By Stephen Kroeger – Thompson Rivers University 2L JD Student
The National Football League (NFL) requires draft picks to attend college for three years before they can enter the draft and turn pro. The National Basketball Association (NBA) mandates that their players be one year out of high school, effectively requiring one year of college, and the National Hockey League (NHL) requires players to be 18 years old before they are drafted. Each league has a different approach and age threshold to permitting athletes becoming professional amongst their ranks which raises the question why have a minimum age requirement at all?
Auston Matthews, a 17 year old hockey player, recently chose to move to Switzerland in order to turn pro a year before he is eligible to be drafted by the NHL. The annual salary range in Switzerland is from $80,000 to $450,000. In contrast, he would have played in the Ontario Hockey League (OHL), where there is no salary, only a weekly stipend of $150. With 17 points in his first 14 games in the top division in Switzerland, Matthews has proven that he can play at a professional level, albeit it is Switzerland, while some in his corner argue that he even could play in the NHL making even more money despite his young age.
The NBA requires players to be at least one year out of high school in order to be eligible for the draft. OJ Mayo, now a professional in the NBA was 19 years old when he graduated high school, yet still was forced to play a year in college at USC. In some instances the best college players stay one year and exit early to the draft. This so called ‘one and done’ culture among college basketball players is due to the idea that, in their minds, they are wasting a year and would be better served developing and playing professionally with the most talented coaches and athletes available.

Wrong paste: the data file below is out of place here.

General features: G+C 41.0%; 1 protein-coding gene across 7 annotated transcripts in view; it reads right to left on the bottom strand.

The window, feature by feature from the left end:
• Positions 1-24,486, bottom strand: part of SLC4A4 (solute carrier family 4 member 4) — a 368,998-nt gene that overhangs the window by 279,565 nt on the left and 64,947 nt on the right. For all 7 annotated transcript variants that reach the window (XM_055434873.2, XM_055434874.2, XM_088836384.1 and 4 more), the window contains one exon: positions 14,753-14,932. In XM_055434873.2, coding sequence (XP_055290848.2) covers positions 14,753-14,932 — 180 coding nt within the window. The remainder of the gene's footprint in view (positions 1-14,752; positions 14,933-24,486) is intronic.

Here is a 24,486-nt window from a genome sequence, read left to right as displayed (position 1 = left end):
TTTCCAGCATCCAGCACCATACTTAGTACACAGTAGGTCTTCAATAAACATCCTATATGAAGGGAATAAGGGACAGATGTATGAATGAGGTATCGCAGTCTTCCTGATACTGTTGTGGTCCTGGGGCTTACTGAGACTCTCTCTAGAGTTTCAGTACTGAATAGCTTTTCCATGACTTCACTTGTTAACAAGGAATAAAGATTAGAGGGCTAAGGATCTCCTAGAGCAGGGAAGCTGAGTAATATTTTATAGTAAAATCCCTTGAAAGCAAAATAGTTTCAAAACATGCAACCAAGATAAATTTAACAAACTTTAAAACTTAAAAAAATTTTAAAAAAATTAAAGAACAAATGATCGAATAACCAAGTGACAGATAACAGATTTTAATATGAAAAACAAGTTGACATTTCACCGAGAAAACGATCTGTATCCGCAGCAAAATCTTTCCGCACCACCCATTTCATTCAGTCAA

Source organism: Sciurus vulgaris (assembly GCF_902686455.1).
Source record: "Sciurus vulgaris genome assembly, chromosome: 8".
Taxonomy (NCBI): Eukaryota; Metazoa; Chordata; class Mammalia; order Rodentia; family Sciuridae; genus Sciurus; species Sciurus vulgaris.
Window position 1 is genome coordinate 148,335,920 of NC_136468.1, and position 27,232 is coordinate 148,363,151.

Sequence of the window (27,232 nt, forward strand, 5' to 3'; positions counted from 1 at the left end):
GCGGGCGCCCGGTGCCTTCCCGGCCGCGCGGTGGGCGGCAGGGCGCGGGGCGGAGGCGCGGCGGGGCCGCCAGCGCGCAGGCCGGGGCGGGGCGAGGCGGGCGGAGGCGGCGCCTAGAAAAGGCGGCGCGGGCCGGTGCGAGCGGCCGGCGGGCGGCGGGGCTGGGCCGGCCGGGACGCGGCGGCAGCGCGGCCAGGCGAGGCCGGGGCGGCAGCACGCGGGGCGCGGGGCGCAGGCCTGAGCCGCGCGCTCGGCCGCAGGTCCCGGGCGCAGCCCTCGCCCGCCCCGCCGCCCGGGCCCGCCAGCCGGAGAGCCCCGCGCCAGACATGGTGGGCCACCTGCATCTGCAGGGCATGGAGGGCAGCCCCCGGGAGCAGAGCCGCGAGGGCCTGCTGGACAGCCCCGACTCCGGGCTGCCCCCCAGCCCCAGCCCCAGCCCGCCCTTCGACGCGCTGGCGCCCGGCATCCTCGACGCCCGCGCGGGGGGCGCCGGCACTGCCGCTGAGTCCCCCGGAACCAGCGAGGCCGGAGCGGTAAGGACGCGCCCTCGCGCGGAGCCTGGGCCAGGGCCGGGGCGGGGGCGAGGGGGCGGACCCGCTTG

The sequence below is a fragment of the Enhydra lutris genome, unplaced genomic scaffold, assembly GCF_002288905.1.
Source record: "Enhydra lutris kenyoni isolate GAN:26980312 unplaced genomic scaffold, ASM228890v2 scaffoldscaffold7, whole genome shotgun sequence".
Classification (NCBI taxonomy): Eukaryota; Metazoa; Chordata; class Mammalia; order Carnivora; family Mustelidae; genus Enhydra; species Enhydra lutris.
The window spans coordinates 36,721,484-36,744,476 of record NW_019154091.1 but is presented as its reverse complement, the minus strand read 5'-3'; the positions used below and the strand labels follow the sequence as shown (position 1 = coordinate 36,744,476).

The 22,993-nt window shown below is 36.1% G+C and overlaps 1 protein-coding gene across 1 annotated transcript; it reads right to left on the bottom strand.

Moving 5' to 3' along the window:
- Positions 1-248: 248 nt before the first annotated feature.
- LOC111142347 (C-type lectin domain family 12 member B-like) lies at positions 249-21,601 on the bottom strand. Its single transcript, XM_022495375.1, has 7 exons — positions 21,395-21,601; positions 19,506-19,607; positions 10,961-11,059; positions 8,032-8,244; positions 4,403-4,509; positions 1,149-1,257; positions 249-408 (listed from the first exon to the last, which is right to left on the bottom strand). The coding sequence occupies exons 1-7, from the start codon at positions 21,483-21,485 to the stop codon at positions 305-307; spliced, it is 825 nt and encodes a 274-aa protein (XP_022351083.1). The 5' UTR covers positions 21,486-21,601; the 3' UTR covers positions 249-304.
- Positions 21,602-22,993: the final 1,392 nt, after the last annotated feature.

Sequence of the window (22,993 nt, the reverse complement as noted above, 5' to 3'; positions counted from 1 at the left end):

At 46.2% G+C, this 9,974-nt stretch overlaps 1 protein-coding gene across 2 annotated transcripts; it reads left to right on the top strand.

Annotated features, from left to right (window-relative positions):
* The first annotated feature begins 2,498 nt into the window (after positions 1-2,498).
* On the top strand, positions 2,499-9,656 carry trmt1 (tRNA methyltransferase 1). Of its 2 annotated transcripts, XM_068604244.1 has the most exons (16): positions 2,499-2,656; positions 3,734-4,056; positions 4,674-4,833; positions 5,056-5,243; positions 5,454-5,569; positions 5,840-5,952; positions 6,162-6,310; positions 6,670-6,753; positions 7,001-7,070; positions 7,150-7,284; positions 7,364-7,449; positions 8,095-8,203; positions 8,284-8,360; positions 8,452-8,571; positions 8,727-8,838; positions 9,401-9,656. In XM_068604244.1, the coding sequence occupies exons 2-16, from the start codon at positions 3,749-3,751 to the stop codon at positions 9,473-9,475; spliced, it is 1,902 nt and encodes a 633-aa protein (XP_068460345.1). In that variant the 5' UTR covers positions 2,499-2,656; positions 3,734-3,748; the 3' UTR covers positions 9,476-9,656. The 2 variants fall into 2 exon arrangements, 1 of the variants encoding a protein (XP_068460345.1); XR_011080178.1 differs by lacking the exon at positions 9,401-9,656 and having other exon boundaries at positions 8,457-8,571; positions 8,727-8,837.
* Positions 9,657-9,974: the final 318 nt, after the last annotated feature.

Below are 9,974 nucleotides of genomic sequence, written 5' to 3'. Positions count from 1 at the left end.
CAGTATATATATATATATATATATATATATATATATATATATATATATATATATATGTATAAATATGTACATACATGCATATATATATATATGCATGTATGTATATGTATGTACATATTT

In the past, players like Lebron James and Kobe Bryant were able to enter the league directly out of high school simply because they were good enough. Professional teams employ armies of scouts to evaluate talent and determine when the athlete is game ready. If a player is deemed talented enough to play, why should leagues block them?
Recently a case has begun in an attempt to bypass the strict rules of the NFL CBA. If successful, it could open the door to anti-trust law challenges in other leagues.
Leonard Fournette is a sophomore running back for the Louisiana State University football team. He is considering suing the NFL to enter the draft early. Currently, he is not eligible to be drafted until 2017, and with 1404 rushing yards and 15 rushing touchdowns in his first seven games this season, it is reasonable to assume that he is NFL ready. If filed, his case would attempt to overturn the decision made twelve years ago involving former Ohio State running back Maurice Clarett, where the appeals court held that, “because the NFL’s age requirement was collectively bargained with the players association and not unilaterally implemented, the rule was exempt from anti-trust law.”
According to some legal experts, Fournette’s case is not unreasonable. They argue that he could sue in a sympathetic court such as the district court in Minnesota which has traditionally held that the non-statutory labor exemption to antitrust law cannot apply where the rule primarily affect members of the collective bargaining relationship.
Should his challenge eventually make it to the courts and end up in his favour, a precedent would be set for players to sue other United States based leagues (ie. NHL and NBA) to gain entry into the league they have dreamed of playing in their entire lives. Instead of risking injury playing for a scholarship or a slavishly low weekly stipend, players who have the talent to elevate their game to the professional game should be eligible regardless of their age.